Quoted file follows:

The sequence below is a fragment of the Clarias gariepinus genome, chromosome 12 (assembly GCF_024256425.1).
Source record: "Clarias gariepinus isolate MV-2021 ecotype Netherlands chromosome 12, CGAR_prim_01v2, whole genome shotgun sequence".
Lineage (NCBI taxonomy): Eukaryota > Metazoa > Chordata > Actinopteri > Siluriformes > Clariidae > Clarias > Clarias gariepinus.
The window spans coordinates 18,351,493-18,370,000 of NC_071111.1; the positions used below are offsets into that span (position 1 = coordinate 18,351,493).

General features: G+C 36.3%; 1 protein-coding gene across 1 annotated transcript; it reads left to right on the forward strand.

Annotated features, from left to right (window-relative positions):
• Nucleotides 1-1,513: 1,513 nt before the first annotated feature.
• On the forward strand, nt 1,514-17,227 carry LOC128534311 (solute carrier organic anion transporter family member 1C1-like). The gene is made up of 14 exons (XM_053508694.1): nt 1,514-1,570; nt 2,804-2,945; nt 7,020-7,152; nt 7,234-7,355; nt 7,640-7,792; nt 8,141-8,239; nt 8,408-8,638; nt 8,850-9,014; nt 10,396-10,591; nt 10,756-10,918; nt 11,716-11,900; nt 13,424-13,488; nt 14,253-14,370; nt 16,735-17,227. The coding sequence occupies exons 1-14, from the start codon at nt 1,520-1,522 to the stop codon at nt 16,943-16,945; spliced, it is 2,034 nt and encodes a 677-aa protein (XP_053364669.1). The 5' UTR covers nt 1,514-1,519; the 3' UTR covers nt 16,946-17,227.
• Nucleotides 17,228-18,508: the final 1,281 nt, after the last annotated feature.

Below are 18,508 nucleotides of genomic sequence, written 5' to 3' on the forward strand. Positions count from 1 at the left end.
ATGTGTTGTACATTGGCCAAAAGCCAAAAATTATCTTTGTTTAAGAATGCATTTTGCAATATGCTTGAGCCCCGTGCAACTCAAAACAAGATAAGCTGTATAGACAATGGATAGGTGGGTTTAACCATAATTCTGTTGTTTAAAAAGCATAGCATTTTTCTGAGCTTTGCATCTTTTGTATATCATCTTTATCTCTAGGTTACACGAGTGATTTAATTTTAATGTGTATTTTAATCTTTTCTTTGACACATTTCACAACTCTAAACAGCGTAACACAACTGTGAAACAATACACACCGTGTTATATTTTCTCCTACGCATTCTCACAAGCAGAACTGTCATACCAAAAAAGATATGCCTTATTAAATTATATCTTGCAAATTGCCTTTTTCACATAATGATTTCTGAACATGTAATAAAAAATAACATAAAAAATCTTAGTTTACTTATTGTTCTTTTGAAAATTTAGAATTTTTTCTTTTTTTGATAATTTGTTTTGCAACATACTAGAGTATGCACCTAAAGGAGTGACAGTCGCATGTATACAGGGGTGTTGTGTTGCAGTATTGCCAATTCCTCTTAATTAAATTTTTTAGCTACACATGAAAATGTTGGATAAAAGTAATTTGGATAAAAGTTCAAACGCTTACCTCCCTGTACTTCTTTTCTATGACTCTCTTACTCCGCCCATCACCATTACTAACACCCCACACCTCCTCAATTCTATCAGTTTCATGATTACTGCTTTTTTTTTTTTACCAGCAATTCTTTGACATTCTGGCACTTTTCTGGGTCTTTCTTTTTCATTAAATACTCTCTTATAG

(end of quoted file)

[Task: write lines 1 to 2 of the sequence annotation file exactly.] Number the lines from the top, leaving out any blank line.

The sequence below is a fragment of the Clarias gariepinus genome, chromosome 12 (assembly GCF_024256425.1).
Source record: "Clarias gariepinus isolate MV-2021 ecotype Netherlands chromosome 12, CGAR_prim_01v2, whole genome shotgun sequence".